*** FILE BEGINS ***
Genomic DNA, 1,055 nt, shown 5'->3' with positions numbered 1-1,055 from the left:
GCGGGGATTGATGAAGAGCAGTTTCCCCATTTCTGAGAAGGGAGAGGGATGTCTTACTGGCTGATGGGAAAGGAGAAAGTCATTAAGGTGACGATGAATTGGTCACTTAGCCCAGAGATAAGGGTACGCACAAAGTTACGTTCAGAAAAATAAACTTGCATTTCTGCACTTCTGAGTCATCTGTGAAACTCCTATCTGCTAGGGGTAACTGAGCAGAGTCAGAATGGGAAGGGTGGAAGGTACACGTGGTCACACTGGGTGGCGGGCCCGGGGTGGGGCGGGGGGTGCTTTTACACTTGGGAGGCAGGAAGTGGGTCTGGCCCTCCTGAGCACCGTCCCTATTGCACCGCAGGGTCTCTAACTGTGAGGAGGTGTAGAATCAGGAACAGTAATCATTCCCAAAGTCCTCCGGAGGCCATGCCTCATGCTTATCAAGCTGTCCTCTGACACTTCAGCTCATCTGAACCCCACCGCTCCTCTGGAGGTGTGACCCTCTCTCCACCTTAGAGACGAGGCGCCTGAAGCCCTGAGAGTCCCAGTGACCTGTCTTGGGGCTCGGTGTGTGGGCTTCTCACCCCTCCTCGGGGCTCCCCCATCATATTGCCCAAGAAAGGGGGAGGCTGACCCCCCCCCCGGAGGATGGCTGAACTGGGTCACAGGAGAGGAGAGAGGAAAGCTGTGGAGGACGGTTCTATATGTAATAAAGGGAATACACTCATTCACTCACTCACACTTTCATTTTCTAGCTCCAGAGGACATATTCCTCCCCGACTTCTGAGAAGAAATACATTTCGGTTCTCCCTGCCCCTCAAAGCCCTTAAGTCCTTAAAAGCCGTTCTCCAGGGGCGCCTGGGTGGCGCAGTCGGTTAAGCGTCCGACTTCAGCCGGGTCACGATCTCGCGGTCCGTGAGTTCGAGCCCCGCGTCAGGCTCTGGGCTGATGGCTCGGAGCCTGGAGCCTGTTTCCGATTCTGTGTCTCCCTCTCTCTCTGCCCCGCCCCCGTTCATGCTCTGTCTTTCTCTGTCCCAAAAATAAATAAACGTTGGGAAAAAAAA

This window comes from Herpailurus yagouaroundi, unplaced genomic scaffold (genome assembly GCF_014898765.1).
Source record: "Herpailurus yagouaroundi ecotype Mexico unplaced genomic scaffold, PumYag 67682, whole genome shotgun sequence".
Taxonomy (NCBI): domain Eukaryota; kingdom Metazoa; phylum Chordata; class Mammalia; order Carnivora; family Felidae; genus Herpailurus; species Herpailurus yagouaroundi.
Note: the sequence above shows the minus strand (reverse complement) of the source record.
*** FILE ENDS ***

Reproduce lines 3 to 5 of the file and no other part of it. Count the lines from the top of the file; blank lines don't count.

This window comes from Herpailurus yagouaroundi, unplaced genomic scaffold (genome assembly GCF_014898765.1).
Source record: "Herpailurus yagouaroundi ecotype Mexico unplaced genomic scaffold, PumYag 67682, whole genome shotgun sequence".
Taxonomy (NCBI): domain Eukaryota; kingdom Metazoa; phylum Chordata; class Mammalia; order Carnivora; family Felidae; genus Herpailurus; species Herpailurus yagouaroundi.